Republican States Resist Credit Rating Agencies' Use of ESG Criteria
Tuesday, May 31, 2022

Recently, the States of Idaho  and Utah --both controlled by the Republican Party--sent letters to S&P, one of the three major credit rating agencies, objecting to its inclusion of ESG criteria in its assessment of the creditworthiness of their respective states (or any political subdivision). 

Specifically, Idaho stated that "S&P has adopted a politicized ratings system," and Utah likewise characterized S&P's "newfound focus on ESG as politicizing the ratings process."  In particular, Idaho noted "[t]he absence of any transparent and objective criteria" and criticized the "opaque evaluation system," concluding that "these [ESG] ratings are a means to politically evaluate the decisions of states and their subdivisions."  In essence, both Idaho and Utah have criticized the inclusion of ESG criteria in a credit rating as diverging from the traditional focus on material financial issues in credit ratings (e.g., whether an entity has the ability to make interest payments on a bond), and as a backdoor means to impose a political value judgment on the policy choices made by a particular state.  As Utah noted in its letter, ESG issues "are not technocratic questions; they are normative questions [and] [n]o financial firm should substitute its political judgments for objective financial analysis."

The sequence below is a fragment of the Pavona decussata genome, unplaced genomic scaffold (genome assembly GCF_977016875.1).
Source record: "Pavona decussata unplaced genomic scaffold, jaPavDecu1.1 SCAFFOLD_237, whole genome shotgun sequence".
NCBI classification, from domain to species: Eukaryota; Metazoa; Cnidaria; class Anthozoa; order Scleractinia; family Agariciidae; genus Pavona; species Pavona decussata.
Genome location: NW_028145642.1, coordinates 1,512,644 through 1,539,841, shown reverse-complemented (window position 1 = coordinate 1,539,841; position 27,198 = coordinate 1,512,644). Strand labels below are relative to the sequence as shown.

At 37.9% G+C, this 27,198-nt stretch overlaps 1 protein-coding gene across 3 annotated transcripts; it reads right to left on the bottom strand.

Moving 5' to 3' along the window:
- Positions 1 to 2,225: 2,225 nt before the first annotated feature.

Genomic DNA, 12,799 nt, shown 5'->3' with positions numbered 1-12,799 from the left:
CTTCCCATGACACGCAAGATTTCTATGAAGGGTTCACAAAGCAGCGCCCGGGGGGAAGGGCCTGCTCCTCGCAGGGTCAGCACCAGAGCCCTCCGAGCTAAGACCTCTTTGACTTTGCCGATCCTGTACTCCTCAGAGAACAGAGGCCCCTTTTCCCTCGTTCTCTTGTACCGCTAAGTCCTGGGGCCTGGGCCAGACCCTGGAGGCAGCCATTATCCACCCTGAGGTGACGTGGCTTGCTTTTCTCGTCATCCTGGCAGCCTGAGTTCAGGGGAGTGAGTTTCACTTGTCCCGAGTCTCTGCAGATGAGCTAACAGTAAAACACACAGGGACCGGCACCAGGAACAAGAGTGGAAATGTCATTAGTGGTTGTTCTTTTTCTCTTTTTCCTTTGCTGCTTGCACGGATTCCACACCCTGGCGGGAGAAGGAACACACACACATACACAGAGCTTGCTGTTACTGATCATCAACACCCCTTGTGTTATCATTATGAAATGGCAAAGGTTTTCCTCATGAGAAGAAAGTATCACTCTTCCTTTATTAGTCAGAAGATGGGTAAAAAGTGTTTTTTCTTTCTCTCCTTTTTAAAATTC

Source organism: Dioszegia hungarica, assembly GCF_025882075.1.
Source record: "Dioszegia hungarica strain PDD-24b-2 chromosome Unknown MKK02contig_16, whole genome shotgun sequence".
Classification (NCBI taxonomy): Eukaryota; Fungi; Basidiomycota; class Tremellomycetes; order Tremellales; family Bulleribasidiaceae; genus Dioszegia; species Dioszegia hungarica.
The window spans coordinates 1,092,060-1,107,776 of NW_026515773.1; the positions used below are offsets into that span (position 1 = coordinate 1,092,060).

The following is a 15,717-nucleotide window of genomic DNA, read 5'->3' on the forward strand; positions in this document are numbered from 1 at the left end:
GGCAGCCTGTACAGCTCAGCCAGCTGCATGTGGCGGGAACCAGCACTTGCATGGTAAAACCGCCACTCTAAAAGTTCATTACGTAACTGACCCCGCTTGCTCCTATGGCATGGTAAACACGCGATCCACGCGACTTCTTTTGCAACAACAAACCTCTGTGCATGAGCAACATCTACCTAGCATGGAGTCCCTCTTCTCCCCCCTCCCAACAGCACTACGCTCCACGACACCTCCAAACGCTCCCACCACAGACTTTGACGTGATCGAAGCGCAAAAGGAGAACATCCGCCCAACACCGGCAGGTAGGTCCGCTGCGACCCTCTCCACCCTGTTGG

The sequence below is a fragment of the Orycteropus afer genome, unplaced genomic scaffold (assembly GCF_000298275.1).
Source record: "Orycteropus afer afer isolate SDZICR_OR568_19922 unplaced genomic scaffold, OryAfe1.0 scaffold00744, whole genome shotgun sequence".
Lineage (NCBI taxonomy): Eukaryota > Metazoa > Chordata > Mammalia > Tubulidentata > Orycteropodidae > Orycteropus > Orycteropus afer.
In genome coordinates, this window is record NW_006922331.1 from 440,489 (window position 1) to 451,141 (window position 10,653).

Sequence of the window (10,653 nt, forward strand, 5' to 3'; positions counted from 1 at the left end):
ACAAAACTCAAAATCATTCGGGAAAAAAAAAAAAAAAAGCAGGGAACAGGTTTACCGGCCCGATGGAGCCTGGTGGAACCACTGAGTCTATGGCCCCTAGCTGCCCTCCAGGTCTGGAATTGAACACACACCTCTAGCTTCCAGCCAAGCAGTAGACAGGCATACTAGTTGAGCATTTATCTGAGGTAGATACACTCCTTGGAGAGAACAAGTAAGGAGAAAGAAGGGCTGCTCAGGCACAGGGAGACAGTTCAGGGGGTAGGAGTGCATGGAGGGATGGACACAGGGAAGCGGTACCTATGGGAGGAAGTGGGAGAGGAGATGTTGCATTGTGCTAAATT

This sort of criticism of ESG--that it represents a departure from the sober financial analysis that was typically the sole focus of corporate America--has been frequently voiced as ESG criteria become more widely adopted and as different entities experience pressure--whether from the government, investors, or the public--to incorporate ESG criteria into decision-making.  Indeed, this line of thought has characterized most of the public statements of the Republican SEC Commissioners ever since the Biden Administration announced that it would promulgate mandatory climate disclosures as part of its regulatory agenda.  

One should expect that this chorus of criticism will only increase, and, as indicated by these letters, it is likely that this particular objection--essentially, that imposing these criteria are ultra vires, beyond the scope of an entity's authority--will be embraced by significant state political actors who will not hesitate to wield this legal argument when combatting federal government regulations. 

"On behalf of the State of Idaho, we object to S&P Global Ratings’ (“S&P”) publishing ESG credit indicators as part of its credit ratings for states and state subdivisions. To this end, we join with our sister states, especially Utah’s thorough letter in objection, in opposing S&P’s use of ESG credit indicators and object to any attempts at subjective quantification beyond the conservative and careful management of a state’s finances, repayment of debt, and a State’s ongoing creditworthiness."


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